posted by bitdamaged at 8:47 PM on December 15, 2010

Make sure someone is at home at all times. Dogs tend to find their way back. Otherwise, consider just how far your pup might have strayed in this time and try to set up a search perimeter of sorts. Best of luck. My heart goes out to you.
posted by Gilbert at 9:05 PM on December 15, 2010


Also, I hope you have contacted shelters and animal control with your dog's description and ideally a picture, in addition to checking the shelters for him. Good luck, I hope you find him!
posted by biscotti at 9:08 PM on December 15, 2010

LA County Animal Care and Control. You can search lists of the animals currently impounded in the various shelters.

Also: Ways to Find a Lost Pet.

Good luck!
posted by trip and a half at 9:41 PM on December 15, 2010

Also: Where to Go to Find Your Lost Dog.
posted by trip and a half at 9:44 PM on December 15, 2010

Response by poster: Thanks everyone! We did visit one shelter and I definitely see the need to keep checking back in person. The shelters say that they update the websites with the latest info, but as SuperSquirrel mentioned, I can see how things could fall through the cracks.

He is not microchipped, unfortunately. Since he was in the backyard, we did not have any tags/collar on him either.

We are hoping that someone took him in. He LOVES people and is super cute, so perhaps someone has him and they just haven't seen our signs yet. Which we need to redo to make more visible.

I am considering the dog searcher idea. I found one person who will do a consult for under 200 bucks. Her assistance is unlimited, gives you search tactics specific to your area, help with navigating the shelters and she seems to know what she is doing.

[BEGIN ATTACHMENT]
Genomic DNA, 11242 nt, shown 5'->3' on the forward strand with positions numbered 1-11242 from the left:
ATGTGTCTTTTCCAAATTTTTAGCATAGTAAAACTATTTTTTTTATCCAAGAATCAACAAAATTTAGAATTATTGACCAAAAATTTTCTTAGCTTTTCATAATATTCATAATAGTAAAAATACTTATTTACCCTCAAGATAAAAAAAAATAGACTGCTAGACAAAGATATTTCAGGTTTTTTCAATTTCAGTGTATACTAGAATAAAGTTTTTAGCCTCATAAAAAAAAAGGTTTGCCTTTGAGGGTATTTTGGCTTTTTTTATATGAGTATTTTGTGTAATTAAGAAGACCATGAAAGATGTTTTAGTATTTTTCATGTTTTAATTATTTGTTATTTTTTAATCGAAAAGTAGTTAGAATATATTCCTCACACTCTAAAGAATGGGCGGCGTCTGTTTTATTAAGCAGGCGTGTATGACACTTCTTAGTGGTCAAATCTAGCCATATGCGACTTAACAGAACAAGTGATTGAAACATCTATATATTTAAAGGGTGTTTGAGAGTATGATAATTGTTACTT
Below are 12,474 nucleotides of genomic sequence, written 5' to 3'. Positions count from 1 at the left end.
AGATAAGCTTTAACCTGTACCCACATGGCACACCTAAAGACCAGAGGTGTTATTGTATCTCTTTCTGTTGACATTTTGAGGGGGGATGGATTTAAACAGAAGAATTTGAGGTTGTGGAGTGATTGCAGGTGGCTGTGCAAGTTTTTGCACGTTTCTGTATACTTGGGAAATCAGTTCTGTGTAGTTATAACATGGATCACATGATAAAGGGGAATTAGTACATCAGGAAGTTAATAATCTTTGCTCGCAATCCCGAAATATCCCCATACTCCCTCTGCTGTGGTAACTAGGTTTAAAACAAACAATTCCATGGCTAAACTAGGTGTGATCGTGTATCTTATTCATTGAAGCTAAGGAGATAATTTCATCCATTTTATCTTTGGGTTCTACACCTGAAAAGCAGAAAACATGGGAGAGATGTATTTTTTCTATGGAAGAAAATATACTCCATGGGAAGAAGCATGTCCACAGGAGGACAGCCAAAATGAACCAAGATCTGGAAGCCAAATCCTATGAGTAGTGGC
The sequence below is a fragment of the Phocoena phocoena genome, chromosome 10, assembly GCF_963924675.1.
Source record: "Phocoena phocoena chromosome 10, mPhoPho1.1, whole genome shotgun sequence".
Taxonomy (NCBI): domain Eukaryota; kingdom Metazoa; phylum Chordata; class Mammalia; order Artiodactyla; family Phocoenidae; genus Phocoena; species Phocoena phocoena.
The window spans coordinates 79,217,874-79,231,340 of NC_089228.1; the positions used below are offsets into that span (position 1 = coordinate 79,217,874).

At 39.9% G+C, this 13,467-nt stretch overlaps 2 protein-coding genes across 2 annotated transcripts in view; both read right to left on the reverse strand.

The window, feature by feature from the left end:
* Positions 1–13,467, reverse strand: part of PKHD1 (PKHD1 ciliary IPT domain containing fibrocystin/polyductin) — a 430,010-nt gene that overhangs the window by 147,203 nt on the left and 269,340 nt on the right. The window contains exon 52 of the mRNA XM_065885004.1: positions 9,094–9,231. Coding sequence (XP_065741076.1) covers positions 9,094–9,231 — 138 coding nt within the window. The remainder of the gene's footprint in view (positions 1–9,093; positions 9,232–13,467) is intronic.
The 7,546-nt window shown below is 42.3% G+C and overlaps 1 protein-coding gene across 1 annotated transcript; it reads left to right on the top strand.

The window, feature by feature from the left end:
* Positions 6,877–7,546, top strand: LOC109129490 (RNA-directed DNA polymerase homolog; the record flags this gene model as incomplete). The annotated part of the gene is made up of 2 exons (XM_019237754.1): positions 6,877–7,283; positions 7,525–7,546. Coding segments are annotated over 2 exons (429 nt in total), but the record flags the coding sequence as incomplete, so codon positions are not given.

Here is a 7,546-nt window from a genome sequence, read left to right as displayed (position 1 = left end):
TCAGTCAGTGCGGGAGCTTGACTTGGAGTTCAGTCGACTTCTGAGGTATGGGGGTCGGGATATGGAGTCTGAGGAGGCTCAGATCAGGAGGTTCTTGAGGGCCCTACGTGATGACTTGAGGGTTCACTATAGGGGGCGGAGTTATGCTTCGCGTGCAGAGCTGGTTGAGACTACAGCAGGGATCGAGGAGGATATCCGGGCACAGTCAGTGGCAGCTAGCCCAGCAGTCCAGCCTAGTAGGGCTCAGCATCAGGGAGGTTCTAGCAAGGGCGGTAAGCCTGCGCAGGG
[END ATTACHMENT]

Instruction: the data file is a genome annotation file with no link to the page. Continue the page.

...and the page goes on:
posted by engling at 10:25 PM on December 15, 2010 [1 favorite]

Someone in my neighborhood misplaced their kitty and not only did we see flyers on all the telephone poles and car windshields in the neighborhood, but they also printed up postcards and had them direct mailed to every address in the neighborhood. See here. Eventually they found the cat - he'd been locked in a neighbor's house for ten days while the neighbors were on vacation.
posted by bendy at 11:07 PM on December 15, 2010

Like others have said, physically check the shelters every day. And check the Craigslist pets section. People sometimes post there when they find a stray pet.
posted by Sufi at 1:39 AM on December 16, 2010

Oh, man! I'm so sorry! Does your dog have any place in the neighborhood that he might view as especially fun or rewarding? Dog park, cafe where people might be have given him treats, that kind of thing? He will probably gravitate to those places he is happily familiar with if he finds himself in the vicinity, so make sure you have posters there and talk to the shopkeepers, dog owners about it. Of course, you'll want to be sure your immediate neighborhood is especially well covered, even to fliers in mailboxes if feasible.